If a Mini-Comic is Made in The Forest and Nobody...

Lumberjacks Make Art Too (Self-Published by Jacob Hudgins): The first thing I noticed about Lumberjacks was that it’s a very accomplished package. It wouldn’t be uncommon to see material like this from creators tabling at a small indie-friendly show like APE in San Francisco. You can also certainly see the influence of Hudgins’ MSU professor Ryan Claytor. That creative osmosis is there in the extra mile of the little design flourishes that most self-publishers avoid. It’s the border of the wood grain cover, the paper stock of that same cover, the small spot illustrations on the table of contents, and the general attention to font and layout. The detailed approach to the presentation gives it the best chance of distinguishing itself in a marketplace pretty crowded with not-so-great work.

There’s one unfortunate typo glaring out in the affable introduction that caught my eye (“snippit” vs. snippet), but that’s hardly a show-stopper. Hudgins’ aesthetic style is light and effortless, I might even dare to sound erudite and say “ligne claire,” but I do think Hudgins could increase the emotional heft of his stories by varying the line weight and being more adventurous with the ink. I think those touches would allow his strong figure work (I especially like the shot of “Zombie Jacob”) in the foreground to pop against the occasional skimpy background.

I enjoyed the notion of art providing a differential identity with his twin. “How I’m Getting There” is a short which features the creator dreaming in class and so much of the story is told without dialogue or exposition. It’s a very strong panel-to-panel dynamic which never causes the reader to question meaning. “Speed Bumps” is hands down my favorite piece in the book. It’s an interesting exercise in sequential portraiture, making an incredibly compelling set of imagery that forces the reader to notice small changes in the accoutrements of the panel contents. It’s the most thought-provoking of the pieces, allowing the reader to bring in some independent analysis and interact with the work, not simply consume the relatively straightforward stories in the other fairly typical autobio entries. I can also easily imagine oversized versions of these full-page panels showing well in a gallery setting, so just something to think about, Jacob! For me, this piece delivers a strong message about art having the power to push despair out of monotonous life. The last piece is a bit of a confessional about a 27 year old toy addict. It’s a fun note to end the book on after the more cerebral “Speed Bumps,” which art snobs like me will naturally gravitate toward. *Wink!*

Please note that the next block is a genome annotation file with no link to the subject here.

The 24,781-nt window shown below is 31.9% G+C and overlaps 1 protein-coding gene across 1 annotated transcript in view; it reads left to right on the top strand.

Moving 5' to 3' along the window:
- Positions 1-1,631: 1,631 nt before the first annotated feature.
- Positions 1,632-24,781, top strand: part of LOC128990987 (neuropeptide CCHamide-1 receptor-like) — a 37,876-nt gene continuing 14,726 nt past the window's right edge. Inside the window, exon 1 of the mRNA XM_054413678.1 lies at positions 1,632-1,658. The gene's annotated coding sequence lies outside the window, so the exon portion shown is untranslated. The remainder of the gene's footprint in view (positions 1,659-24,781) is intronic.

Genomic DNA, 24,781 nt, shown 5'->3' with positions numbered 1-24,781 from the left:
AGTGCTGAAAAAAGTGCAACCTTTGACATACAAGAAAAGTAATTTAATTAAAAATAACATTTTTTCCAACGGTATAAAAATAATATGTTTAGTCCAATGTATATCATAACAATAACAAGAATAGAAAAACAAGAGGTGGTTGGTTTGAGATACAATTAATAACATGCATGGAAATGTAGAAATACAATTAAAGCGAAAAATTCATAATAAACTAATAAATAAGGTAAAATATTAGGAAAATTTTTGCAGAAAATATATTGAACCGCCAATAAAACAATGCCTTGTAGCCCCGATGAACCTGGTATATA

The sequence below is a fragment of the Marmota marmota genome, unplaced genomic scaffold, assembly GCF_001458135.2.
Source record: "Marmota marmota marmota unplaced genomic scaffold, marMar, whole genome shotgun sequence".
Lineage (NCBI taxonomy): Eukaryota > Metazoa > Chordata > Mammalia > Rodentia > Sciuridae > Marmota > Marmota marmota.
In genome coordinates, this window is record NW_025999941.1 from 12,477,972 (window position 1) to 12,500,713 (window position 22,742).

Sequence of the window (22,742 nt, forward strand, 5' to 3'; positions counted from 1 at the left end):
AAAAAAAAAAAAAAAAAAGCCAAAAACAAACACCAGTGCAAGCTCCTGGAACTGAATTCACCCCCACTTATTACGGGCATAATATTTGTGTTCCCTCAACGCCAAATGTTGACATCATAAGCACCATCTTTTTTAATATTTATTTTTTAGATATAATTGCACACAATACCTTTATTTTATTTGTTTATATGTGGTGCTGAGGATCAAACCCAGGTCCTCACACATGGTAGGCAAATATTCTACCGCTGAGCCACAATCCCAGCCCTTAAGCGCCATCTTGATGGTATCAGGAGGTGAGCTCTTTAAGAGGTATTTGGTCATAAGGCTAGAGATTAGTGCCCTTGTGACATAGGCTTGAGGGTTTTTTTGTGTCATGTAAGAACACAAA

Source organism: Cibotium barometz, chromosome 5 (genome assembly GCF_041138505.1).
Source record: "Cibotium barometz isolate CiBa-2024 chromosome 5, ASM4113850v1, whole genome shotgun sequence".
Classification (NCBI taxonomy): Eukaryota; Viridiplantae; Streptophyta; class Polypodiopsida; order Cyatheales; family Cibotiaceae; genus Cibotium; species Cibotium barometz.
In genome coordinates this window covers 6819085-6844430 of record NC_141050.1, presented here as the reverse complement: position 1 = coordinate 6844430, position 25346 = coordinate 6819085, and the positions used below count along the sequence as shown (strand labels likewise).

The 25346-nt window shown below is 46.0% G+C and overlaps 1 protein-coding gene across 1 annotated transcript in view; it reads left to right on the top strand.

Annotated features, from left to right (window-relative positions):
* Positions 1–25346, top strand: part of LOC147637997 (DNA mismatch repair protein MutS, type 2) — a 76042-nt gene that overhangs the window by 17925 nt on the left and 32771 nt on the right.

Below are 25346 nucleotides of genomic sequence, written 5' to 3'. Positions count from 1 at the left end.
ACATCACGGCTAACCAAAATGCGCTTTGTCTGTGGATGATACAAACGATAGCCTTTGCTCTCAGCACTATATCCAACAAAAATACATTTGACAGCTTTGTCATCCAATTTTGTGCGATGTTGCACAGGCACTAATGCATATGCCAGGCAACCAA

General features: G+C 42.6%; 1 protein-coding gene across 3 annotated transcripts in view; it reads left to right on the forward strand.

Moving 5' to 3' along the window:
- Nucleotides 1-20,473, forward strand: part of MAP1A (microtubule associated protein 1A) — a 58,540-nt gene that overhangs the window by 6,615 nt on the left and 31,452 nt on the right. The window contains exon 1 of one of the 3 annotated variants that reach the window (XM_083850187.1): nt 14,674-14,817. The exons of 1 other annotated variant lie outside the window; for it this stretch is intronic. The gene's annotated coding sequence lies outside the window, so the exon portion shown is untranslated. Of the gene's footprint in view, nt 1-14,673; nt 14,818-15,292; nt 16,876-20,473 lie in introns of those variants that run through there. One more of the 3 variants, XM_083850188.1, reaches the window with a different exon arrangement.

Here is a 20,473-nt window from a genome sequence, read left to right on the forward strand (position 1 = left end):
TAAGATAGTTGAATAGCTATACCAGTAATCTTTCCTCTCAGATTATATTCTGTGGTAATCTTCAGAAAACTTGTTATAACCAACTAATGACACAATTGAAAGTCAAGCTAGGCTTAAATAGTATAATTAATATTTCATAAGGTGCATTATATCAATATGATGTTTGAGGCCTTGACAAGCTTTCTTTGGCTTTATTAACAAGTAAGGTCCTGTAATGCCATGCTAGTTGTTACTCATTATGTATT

With a couple of very minor glitches aside, this BFA student in sculpture shows a lot of promise in the low-fi indie comics scene, having produced a very strong project for a first time publication. Contact lumberjackart AT gmail DOT com so you can send him your $4. Grade A-.


At 12:40 PM, Anonymous Anonymous said...

I concur. Great project, and the speed bumps segment is easily my favorite part. I hadn't thought about that section in terms of a gallery presentation, but I could see it being multiple larger pieces in sequence, or positioned like frames on a film reel, etc. Love it.

At 8:03 AM, Blogger Ryan Claytor said...


Thanks for always giving my students your honest and thoughtful opinions!


Congrats on the great review!

Ryan Claytor
Elephant Eater Comics

At 2:35 PM, Blogger Justin Giampaoli said...

Always a pleasure!


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